"The Teamsters and growers have joined together," Chavez, now UFW national chairman, explains. "They are trying to destroy our union and force the workers to accept a union they don't want." For his work as chairman, Chavez receives $5 a week plus food, gas and shelter. To look at him, you wouldn't think Chavez has an age. His face is full of soft creases sitting sidesaddle on a collection of bumps. Behind it, his mind perches on his short body, flicking, watching and poised like a cat. And that's all of Cesar Chavez that shows. There's more, to be sure, but the rest has turned in on itself, grown into its dark brown root, stewed there, and sprouted into a crowd of red and black eagle flags. Chavez is more than meets the eye and less than a nation of movie magazines and talk shows has come to expect. He gets up in the morning and scratches himself like everybody else, but the boundaries we call personality aren't so sharply drawn. In some strange way, Cesar Chavez doesn't exist. His laughter and the fear on his eyelids are his own, but the shadow he casts has long since become the shape of a long sweating line inching out of Mexico. When he talks, the voice always sounds bigger than the face it speaks with; it is as though the words come from somewhere over his shoulder. Chavez behaves like a bulge in the hide of a thousand years' history. When he looks up, he seems embarrassed by it all. The nerves in his fingers betray him. They grapple with each other under his conversation. The words glide along in their own self-conscious way, full of stumbles and wide enough to touch the ears of every Lopez in California. He's the leader of his people more than he is anything else. The meat on the surface is Cesar Chavez, but the stuffings are 100% union. It makes him hard to know and easy to believe.

Over the years, Chavez has acquired the habit of meaning most everything he says. He calls the Teamster move "fearful and dishonest." "They're afraid of the farmworker," he explains, "because they don't control him."

"We have offered elections to let the workers decide which union they want, if any. The Teamsters have refused and the growers, of course, have held out. They know if the workers are given the choice, they will be put out of the fields by a very large majority. Instead, the Teamsters hired goons in Los Angeles and brought them to Coachella with the idea of scaring our pickets away. They're slowly finding that the workers are not afraid of them.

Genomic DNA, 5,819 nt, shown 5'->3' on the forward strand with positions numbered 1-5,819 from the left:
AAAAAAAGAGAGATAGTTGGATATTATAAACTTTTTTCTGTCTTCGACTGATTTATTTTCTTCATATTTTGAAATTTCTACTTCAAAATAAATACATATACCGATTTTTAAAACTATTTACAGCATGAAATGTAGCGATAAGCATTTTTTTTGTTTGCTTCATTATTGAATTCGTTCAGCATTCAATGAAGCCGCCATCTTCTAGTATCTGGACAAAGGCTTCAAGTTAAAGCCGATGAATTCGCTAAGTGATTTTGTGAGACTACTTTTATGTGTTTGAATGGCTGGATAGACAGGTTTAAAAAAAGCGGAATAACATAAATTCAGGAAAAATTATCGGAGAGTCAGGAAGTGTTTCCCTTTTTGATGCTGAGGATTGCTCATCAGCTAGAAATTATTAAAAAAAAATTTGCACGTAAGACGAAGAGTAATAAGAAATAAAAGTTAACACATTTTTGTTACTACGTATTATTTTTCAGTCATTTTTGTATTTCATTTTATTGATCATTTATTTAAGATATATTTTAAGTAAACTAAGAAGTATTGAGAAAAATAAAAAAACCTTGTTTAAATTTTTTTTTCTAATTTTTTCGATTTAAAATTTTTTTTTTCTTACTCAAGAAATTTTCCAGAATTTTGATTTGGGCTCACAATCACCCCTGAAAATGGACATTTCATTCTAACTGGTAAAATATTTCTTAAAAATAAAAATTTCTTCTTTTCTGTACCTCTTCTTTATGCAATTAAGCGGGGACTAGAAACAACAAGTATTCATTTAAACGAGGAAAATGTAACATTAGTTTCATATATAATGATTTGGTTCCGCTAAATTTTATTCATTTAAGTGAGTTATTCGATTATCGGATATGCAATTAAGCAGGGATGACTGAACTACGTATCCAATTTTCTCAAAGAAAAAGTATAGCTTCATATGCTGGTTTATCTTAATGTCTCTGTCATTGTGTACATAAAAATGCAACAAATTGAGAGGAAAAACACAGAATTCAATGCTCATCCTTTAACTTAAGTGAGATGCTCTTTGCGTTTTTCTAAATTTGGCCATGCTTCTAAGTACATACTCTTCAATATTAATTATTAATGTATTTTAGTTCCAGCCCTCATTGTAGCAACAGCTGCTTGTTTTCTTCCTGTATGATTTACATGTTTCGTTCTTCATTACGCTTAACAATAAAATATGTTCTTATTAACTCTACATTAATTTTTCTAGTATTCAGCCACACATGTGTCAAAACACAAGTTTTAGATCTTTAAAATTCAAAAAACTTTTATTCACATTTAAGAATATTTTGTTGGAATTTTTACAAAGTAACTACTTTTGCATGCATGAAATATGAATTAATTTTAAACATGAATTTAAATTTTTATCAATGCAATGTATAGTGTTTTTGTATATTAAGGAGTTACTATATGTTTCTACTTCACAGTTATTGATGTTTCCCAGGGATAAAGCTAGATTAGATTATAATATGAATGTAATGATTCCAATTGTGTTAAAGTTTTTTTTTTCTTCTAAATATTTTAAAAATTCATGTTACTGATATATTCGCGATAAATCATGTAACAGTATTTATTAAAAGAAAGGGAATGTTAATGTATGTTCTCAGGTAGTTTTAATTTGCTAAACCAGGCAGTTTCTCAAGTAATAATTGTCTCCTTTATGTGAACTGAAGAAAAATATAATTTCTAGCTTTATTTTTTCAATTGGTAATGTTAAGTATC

"I can understand the employers," Chavez continues. They're employers and acting like employers. When it comes to the Teamsters Union, that's a different question. They're supposed to be a union and are acting in concert with the growers to destroy us. It's a shameful act and they won't succeed.

"The Teamsters claim to have signed 4,500 workers in the Coachella Valley. We know they haven't," Chavez chuckles. "There aren't 4,500 grape workers in the Valley. You see, the Teamsters don't organize workers. They organize employers. They're very successful at organizing employers but very bad at organizing workers."

George Meany, President of the AFL-CIO, put it more simply in his own stern tone. He got on ABC evening news and called the Teamsters "strike breakers."

* * *

When Teamster President Frank Fitzsimmons heard the comment, he announced on nationwide television the next night that Meany was "senile." It was a smart move. If he hadn't chosen that tack, Fitzsimmons might have had to stand on the Teamster record, which isn't a very smart thing to do. Of course, Frank Fitzsimmons didn't get where he is by being anybody's dummy. His presidential paycheck reads $175,000 a year, plus travel and maintenance for himself and his wife. Teamster national headquarters is equipped with a limousine plus driver, a full-time barber, a full-time masseur, and two French chefs, not to mention the president's private 17-seat jet. All that, of course, doesn't change the union's record, starting with the president and working its way down.

Fitzsimmons' predecessor, Jimmy Hoffa, had a problem common to Teamster history. He was sentenced to 15 years in a federal penitentiary for tampering with a jury. (His sentence was later commuted by Richard Nixon.) Since taking the reins, Fitzsimmons has had his own brushes with the law. Last February, an FBI stakeout spotted him meeting with alleged L.A. Mafia members Peter Milano and Sam Sciortino at the Bob Hope Golf Classic in Palm Springs. Before the golf balls were gone, Fitzsimmons had talked with Lou Rosanova, allegedly of the Chicago Mob, as well. Four days later, he and Rosanova met again at a health spa in San Diego County. When their meeting was over, Fitzsimmons went north to San Clemente and hitched a ride back to Washington with Richard Nixon on Air Force 1. Wiretaps later revealed a contract in the offing allegedly designed to bleed the union pension fund with a Mafia health care plan. The Mob's kickback was reported at 7%. When it came time to renew the wiretaps, Attorney General Richard Kleindienst refused permission and the investigation was dropped.